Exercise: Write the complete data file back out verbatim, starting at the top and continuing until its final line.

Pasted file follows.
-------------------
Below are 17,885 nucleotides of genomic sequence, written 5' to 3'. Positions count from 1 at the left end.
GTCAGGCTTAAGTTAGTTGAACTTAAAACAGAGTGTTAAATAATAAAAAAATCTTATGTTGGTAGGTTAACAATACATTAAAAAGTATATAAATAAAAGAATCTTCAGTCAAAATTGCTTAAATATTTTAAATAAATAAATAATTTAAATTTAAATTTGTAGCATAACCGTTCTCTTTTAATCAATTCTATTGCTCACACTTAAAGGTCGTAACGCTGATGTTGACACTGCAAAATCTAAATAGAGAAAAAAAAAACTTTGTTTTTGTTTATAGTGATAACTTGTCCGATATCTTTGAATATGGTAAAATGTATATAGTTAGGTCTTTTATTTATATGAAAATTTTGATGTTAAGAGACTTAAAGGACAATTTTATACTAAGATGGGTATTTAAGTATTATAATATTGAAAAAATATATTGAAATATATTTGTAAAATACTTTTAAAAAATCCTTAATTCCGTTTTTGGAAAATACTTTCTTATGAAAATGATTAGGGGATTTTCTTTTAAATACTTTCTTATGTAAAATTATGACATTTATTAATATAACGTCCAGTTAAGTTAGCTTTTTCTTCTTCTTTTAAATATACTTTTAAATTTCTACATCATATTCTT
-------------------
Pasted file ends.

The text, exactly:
Below are 17,885 nucleotides of genomic sequence, written 5' to 3'. Positions count from 1 at the left end.
GTCAGGCTTAAGTTAGTTGAACTTAAAACAGAGTGTTAAATAATAAAAAAATCTTATGTTGGTAGGTTAACAATACATTAAAAAGTATATAAATAAAAGAATCTTCAGTCAAAATTGCTTAAATATTTTAAATAAATAAATAATTTAAATTTAAATTTGTAGCATAACCGTTCTCTTTTAATCAATTCTATTGCTCACACTTAAAGGTCGTAACGCTGATGTTGACACTGCAAAATCTAAATAGAGAAAAAAAAAACTTTGTTTTTGTTTATAGTGATAACTTGTCCGATATCTTTGAATATGGTAAAATGTATATAGTTAGGTCTTTTATTTATATGAAAATTTTGATGTTAAGAGACTTAAAGGACAATTTTATACTAAGATGGGTATTTAAGTATTATAATATTGAAAAAATATATTGAAATATATTTGTAAAATACTTTTAAAAAATCCTTAATTCCGTTTTTGGAAAATACTTTCTTATGAAAATGATTAGGGGATTTTCTTTTAAATACTTTCTTATGTAAAATTATGACATTTATTAATATAACGTCCAGTTAAGTTAGCTTTTTCTTCTTCTTTTAAATATACTTTTAAATTTCTACATCATATTCTT